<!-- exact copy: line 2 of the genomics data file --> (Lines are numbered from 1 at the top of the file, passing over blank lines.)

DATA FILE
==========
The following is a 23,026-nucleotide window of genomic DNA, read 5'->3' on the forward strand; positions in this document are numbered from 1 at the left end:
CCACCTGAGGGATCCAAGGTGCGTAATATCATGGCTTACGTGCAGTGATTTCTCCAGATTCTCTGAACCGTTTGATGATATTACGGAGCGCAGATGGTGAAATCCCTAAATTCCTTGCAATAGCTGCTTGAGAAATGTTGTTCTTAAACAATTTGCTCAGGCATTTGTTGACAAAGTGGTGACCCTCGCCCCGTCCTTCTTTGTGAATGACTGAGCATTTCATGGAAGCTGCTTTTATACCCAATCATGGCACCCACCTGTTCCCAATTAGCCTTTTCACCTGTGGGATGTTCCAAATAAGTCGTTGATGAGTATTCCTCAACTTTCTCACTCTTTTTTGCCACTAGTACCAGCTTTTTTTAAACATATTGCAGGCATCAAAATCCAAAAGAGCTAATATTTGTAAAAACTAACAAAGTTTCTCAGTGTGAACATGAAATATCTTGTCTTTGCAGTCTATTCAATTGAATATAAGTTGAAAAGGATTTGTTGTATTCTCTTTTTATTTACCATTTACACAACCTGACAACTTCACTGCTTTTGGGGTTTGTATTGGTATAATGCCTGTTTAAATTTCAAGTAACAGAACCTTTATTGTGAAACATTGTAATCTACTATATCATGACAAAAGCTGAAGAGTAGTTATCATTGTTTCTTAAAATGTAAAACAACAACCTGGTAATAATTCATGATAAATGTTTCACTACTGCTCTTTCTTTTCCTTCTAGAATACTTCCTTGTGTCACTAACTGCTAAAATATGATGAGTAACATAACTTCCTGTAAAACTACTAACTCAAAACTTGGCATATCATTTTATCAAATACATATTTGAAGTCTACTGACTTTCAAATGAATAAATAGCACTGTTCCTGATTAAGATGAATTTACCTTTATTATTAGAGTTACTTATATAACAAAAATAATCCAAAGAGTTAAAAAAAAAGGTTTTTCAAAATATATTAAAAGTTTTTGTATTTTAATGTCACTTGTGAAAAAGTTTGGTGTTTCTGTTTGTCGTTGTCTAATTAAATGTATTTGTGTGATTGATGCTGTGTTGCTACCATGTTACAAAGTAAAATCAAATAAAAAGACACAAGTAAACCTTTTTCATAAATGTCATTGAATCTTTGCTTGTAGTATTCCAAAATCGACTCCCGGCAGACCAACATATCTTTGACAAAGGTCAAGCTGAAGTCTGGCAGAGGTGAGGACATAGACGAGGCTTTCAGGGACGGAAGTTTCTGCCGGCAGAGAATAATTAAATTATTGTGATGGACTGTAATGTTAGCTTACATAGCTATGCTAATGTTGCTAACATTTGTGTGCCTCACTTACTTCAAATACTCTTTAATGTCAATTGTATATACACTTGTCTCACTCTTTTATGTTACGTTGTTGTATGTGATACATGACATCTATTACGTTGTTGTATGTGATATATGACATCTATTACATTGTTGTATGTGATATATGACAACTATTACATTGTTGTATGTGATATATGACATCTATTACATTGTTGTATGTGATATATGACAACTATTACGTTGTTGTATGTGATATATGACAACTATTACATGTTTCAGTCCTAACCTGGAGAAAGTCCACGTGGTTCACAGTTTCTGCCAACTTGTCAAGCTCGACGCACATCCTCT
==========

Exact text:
CCACCTGAGGGATCCAAGGTGCGTAATATCATGGCTTACGTGCAGTGATTTCTCCAGATTCTCTGAACCGTTTGATGATATTACGGAGCGCAGATGGTGAAATCCCTAAATTCCTTGCAATAGCTGCTTGAGAAATGTTGTTCTTAAACAATTTGCTCAGGCATTTGTTGACAAAGTGGTGACCCTCGCCCCGTCCTTCTTTGTGAATGACTGAGCATTTCATGGAAGCTGCTTTTATACCCAATCATGGCACCCACCTGTTCCCAATTAGCCTTTTCACCTGTGGGATGTTCCAAATAAGTCGTTGATGAGTATTCCTCAACTTTCTCACTCTTTTTTGCCACTAGTACCAGCTTTTTTTAAACATATTGCAGGCATCAAAATCCAAAAGAGCTAATATTTGTAAAAACTAACAAAGTTTCTCAGTGTGAACATGAAATATCTTGTCTTTGCAGTCTATTCAATTGAATATAAGTTGAAAAGGATTTGTTGTATTCTCTTTTTATTTACCATTTACACAACCTGACAACTTCACTGCTTTTGGGGTTTGTATTGGTATAATGCCTGTTTAAATTTCAAGTAACAGAACCTTTATTGTGAAACATTGTAATCTACTATATCATGACAAAAGCTGAAGAGTAGTTATCATTGTTTCTTAAAATGTAAAACAACAACCTGGTAATAATTCATGATAAATGTTTCACTACTGCTCTTTCTTTTCCTTCTAGAATACTTCCTTGTGTCACTAACTGCTAAAATATGATGAGTAACATAACTTCCTGTAAAACTACTAACTCAAAACTTGGCATATCATTTTATCAAATACATATTTGAAGTCTACTGACTTTCAAATGAATAAATAGCACTGTTCCTGATTAAGATGAATTTACCTTTATTATTAGAGTTACTTATATAACAAAAATAATCCAAAGAGTTAAAAAAAAAGGTTTTTCAAAATATATTAAAAGTTTTTGTATTTTAATGTCACTTGTGAAAAAGTTTGGTGTTTCTGTTTGTCGTTGTCTAATTAAATGTATTTGTGTGATTGATGCTGTGTTGCTACCATGTTACAAAGTAAAATCAAATAAAAAGACACAAGTAAACCTTTTTCATAAATGTCATTGAATCTTTGCTTGTAGTATTCCAAAATCGACTCCCGGCAGACCAACATATCTTTGACAAAGGTCAAGCTGAAGTCTGGCAGAGGTGAGGACATAGACGAGGCTTTCAGGGACGGAAGTTTCTGCCGGCAGAGAATAATTAAATTATTGTGATGGACTGTAATGTTAGCTTACATAGCTATGCTAATGTTGCTAACATTTGTGTGCCTCACTTACTTCAAATACTCTTTAATGTCAATTGTATATACACTTGTCTCACTCTTTTATGTTACGTTGTTGTATGTGATACATGACATCTATTACGTTGTTGTATGTGATATATGACATCTATTACATTGTTGTATGTGATATATGACAACTATTACATTGTTGTATGTGATATATGACATCTATTACATTGTTGTATGTGATATATGACAACTATTACGTTGTTGTATGTGATATATGACAACTATTACATGTTTCAGTCCTAACCTGGAGAAAGTCCACGTGGTTCACAGTTTCTGCCAACTTGTCAAGCTCGACGCACATCCTCT